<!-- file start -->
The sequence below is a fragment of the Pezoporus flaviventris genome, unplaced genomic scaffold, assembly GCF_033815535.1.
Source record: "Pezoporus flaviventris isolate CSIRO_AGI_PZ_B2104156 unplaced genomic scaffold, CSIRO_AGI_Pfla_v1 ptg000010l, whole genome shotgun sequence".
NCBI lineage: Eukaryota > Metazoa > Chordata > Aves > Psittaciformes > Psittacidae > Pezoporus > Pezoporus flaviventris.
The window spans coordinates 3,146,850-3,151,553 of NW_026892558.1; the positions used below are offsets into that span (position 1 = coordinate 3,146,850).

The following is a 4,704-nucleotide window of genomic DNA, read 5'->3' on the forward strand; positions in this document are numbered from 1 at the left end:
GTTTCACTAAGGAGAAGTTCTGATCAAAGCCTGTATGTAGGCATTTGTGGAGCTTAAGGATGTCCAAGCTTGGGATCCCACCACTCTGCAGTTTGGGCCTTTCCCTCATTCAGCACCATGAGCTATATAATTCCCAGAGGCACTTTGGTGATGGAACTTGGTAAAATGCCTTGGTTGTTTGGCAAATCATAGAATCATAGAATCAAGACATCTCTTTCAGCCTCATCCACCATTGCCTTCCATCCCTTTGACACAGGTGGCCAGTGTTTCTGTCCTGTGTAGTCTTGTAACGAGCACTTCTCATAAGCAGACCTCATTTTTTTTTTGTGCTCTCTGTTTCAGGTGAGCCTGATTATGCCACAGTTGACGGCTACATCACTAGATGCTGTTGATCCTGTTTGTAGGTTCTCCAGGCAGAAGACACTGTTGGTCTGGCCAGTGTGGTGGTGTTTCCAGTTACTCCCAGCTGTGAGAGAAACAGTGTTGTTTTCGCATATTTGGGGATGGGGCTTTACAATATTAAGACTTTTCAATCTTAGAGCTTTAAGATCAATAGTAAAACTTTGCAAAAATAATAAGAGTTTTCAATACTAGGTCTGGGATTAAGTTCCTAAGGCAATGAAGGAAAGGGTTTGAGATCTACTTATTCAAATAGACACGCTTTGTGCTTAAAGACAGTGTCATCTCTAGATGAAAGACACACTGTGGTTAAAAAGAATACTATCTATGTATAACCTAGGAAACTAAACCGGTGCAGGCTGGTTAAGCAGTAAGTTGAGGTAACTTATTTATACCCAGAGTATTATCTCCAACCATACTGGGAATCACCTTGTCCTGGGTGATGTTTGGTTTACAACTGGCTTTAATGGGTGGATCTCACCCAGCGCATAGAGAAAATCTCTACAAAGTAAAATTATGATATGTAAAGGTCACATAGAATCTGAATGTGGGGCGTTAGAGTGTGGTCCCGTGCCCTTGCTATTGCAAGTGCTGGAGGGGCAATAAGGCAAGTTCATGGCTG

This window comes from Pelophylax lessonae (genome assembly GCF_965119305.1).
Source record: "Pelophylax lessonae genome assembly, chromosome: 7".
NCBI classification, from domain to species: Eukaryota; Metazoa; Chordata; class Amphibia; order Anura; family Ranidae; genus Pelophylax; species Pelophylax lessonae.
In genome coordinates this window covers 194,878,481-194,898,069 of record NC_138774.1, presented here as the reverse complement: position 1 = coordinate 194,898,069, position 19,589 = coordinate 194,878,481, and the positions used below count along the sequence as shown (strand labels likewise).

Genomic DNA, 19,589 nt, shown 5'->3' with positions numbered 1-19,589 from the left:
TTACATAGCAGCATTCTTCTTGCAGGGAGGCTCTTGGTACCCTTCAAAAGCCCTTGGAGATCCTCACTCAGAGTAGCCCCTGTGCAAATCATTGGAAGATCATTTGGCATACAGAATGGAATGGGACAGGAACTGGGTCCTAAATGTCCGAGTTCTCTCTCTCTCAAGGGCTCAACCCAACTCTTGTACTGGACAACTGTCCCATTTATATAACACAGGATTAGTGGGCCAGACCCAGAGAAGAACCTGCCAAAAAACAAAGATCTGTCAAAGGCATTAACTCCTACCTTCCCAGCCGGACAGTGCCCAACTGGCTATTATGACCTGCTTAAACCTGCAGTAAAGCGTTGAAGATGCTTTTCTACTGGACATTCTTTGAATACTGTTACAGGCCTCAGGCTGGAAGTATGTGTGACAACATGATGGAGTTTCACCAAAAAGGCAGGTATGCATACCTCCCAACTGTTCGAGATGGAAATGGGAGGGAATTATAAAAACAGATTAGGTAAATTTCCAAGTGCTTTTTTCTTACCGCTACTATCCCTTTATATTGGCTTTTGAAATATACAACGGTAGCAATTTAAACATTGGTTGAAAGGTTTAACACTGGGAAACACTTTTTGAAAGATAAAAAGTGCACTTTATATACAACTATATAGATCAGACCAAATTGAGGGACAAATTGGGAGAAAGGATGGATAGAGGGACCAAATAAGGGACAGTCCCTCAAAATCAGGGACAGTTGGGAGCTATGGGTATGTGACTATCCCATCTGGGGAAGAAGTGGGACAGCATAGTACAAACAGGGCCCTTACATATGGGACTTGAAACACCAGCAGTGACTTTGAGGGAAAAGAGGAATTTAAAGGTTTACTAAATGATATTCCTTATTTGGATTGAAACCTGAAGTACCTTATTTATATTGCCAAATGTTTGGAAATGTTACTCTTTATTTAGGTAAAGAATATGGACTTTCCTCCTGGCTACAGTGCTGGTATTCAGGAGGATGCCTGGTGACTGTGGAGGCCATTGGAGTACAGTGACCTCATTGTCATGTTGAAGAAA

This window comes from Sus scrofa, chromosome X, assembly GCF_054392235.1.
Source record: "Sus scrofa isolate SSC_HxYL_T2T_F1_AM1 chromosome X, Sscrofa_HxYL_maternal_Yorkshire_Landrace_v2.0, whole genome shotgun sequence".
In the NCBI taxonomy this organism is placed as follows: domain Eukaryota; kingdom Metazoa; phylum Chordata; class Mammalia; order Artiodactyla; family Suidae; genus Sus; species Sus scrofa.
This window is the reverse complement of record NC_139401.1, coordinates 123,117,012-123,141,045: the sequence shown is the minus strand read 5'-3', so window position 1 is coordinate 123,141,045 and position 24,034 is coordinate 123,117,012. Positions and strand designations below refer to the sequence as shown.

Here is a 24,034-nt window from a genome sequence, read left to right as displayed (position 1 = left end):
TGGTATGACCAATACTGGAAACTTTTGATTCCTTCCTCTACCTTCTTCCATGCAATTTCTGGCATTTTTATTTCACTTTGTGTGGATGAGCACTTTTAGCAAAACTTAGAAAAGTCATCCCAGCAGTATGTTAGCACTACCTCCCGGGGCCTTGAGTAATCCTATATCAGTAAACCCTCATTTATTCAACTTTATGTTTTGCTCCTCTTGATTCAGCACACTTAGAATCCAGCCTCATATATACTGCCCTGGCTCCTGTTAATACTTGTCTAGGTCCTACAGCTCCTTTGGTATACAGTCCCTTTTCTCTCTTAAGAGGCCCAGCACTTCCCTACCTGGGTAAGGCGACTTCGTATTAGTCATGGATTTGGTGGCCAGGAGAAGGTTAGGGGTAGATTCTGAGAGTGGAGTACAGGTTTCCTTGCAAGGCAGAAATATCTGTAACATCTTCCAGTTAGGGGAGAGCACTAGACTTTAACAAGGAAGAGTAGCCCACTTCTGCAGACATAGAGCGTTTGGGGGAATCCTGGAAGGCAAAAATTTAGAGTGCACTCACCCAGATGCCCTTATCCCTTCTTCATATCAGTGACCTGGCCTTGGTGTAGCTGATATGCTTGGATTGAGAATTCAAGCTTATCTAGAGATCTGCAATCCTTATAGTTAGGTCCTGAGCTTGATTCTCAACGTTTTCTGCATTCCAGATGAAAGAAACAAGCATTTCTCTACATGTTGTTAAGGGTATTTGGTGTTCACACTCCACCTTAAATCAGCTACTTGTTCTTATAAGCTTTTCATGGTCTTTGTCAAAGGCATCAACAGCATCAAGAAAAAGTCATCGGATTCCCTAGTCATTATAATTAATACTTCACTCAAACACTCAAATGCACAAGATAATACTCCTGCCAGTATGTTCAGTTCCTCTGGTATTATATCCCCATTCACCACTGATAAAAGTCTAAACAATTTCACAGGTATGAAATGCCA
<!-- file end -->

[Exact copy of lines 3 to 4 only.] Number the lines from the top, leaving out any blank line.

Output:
NCBI lineage: Eukaryota > Metazoa > Chordata > Aves > Psittaciformes > Psittacidae > Pezoporus > Pezoporus flaviventris.
The window spans coordinates 3,146,850-3,151,553 of NW_026892558.1; the positions used below are offsets into that span (position 1 = coordinate 3,146,850).